For to him that is joined to all the living there is hope: for a living dog is better than a dead lion.
For the living know that they shall die: but the dead know not any thing, neither have they any more a reward; for the memory of them is forgotten.
Also their love, and their hatred, and their envy, is now perished; neither have they any more a portion for ever in any thing that is done under the sun.
Go thy way, eat thy bread with joy, and drink thy wine with a merry heart; for God now accepteth thy works.
Solomon just can’t seem to get beyond his “under the sun” perspective; life from the viewpoint of man is just not worth living. Once you are dead, all hope is gone, so live life with enjoyment; live it to the fullest!
Dogs were considered pretty useless. To be called a dog was a great insult. But here, Solomon says that even a living dog has more value than a strong, beautiful lion that is dead. In death, there is no more strength; there is no more beauty.
I think Solomon must have dreaded death. He describes at as simply no longer existing; even if you were famous, you will no longer be remembered. The only antidote to the hopelessness of life, the inevitability of death, is to take every bit of pleasure you can while you are living.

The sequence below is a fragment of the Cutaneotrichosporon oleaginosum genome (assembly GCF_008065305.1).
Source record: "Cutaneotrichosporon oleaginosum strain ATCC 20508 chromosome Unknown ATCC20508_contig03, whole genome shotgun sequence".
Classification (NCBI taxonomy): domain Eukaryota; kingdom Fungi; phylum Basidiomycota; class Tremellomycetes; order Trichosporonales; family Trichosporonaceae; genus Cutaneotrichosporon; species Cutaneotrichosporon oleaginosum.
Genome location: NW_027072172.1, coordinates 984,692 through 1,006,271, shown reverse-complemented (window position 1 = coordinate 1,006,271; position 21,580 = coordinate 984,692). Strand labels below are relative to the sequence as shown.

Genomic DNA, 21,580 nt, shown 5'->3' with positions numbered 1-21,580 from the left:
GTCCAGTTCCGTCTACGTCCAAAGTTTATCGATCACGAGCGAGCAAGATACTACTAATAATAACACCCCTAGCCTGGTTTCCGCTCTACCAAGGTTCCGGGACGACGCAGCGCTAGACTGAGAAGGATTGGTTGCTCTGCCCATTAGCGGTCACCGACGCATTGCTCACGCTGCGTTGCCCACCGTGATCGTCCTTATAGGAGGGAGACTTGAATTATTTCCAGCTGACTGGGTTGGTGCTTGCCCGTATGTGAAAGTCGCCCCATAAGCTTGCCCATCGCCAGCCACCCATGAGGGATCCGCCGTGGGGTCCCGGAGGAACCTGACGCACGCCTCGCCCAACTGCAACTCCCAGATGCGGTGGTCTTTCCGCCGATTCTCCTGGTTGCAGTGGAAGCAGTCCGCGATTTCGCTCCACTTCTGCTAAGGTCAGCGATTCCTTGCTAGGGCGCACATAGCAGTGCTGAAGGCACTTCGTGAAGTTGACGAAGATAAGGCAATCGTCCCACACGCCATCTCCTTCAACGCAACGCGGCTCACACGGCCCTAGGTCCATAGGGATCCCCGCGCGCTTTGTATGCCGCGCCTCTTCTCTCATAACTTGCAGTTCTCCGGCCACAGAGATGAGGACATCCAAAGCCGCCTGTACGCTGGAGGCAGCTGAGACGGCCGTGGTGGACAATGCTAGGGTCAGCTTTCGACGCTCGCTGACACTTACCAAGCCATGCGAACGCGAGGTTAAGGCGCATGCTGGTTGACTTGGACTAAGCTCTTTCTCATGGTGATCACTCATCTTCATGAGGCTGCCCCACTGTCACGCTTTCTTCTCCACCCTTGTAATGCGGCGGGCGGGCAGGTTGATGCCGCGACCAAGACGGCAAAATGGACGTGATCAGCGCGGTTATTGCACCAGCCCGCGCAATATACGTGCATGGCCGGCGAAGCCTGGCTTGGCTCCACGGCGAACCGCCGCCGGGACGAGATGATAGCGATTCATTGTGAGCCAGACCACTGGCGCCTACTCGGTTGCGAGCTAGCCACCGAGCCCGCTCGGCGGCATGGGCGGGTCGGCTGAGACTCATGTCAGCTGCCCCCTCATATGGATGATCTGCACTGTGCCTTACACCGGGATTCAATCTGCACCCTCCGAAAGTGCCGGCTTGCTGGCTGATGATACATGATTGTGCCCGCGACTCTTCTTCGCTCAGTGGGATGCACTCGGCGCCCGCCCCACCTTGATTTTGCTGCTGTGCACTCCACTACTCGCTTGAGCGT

Even God accepts you while you are alive; apparently, though, Solomon felt that after you die, even God forgets all about you.
And yet, we have Job 19:25-27:
25 For I know that my Redeemer liveth, and that He shall stand at the latter day upon the earth:
26 And though after my skin worms destroy this body, yet in my flesh shall I see God:
27 Whom I shall see for myself, and mine eyes shall behold, and not another; though my reins be consumed within me.
This same knowledge was available to Solomon, but his emotions, his thinking, and his ability to see clearly about the eternity of the soul, were all clouded by his grim, under the sun, unbiblical outlook on life.